Modern Management of High-risk Soft Tissue Sarcoma With Neoadjuvant Chemoradiation: A Single-center Experience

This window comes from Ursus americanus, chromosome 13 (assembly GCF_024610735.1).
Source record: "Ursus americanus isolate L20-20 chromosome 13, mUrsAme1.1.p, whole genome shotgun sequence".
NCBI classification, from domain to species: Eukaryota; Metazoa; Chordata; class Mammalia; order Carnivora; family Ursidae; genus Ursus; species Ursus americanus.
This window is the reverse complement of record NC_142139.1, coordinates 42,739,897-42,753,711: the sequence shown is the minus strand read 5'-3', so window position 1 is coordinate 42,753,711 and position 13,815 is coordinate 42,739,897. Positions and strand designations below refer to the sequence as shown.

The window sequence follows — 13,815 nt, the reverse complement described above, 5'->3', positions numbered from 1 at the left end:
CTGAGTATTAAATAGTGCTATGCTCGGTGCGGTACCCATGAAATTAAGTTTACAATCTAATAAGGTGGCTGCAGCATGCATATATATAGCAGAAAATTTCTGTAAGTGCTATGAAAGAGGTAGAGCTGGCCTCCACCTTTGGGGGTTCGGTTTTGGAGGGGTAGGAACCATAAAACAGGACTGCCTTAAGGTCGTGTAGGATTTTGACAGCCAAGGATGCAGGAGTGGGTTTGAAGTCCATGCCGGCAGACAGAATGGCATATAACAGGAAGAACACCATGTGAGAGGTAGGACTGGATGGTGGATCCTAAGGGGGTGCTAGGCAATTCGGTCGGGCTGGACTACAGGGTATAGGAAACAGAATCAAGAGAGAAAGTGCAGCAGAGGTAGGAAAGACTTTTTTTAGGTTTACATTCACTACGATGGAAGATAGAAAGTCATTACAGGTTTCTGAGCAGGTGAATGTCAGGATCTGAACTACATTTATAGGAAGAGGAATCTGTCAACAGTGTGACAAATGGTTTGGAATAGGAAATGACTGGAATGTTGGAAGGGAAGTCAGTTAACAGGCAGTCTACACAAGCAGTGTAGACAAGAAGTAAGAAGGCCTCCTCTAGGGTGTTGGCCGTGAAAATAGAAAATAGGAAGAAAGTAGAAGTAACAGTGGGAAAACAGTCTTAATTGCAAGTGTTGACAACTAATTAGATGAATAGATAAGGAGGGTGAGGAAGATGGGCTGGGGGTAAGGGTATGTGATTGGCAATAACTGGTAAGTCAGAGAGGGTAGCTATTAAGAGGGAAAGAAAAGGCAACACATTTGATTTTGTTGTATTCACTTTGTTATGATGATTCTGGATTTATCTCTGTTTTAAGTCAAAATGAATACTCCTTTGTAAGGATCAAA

OBJECTIVE:Neoadjuvant chemoradiation (NA-CRT), followed by resection of high-risk soft tissue sarcoma (STS), may offer good disease control and toxicity outcomes. We report on a single institution's modern NA-CRT experience. MATERIALS AND METHODS/METHODS:Delay to surgical resection, resection margin status, extent of necrosis, tumor cell viability, presence of hyalinization, positron emission tomography (PET)/computed tomography data, and treatment toxicities were collected. Using the Kaplan-Meier survival analysis, 5-year overall survival, disease-free survival, distant metastasis-free survival, and local control (LC) were estimated. Clinicopathologic features and PET/computed tomography avidity changes were assessed for their potential predictive impact using the log-rank test. RESULTS:From 2011 to 2018, 37 consecutive cases of localized high-risk STS were identified. Twenty-nine patients underwent ifosfamide-based NA-CRT to a median dose of 50â€‰Gy before en bloc resection. At a median follow-up of 40.3 months, estimated 5-year overall survival was 86.1%, disease-free survival 70.2%, distant metastasis-free survival 75.2%, and LC 86.7%. Following NA-CRT, a median reduction of 54.7% was observed in tumor PET avidity; once resected, median tumor necrosis of 60.0% with no viable tumor cells was detected in 13.8% of the cases. Posttreatment resection margins were negative in all patients, with 27.6% having a margin of â‰¤1â€‰mm. Delays of over 6 weeks following the end of radiation treatment to surgical resection occurred in 20.7% cases and was suggestive of inferior LC (92.8% vs. 68.6%, P=0.025). CONCLUSIONS:This single-institution series of NA-CRT demonstrates favorable disease control. Delay in surgical resection was associated with inferior LC, a finding that deserves further evaluation in a larger cohort. LEVEL OF EVIDENCE/METHODS:Level III-retrospective cohort study.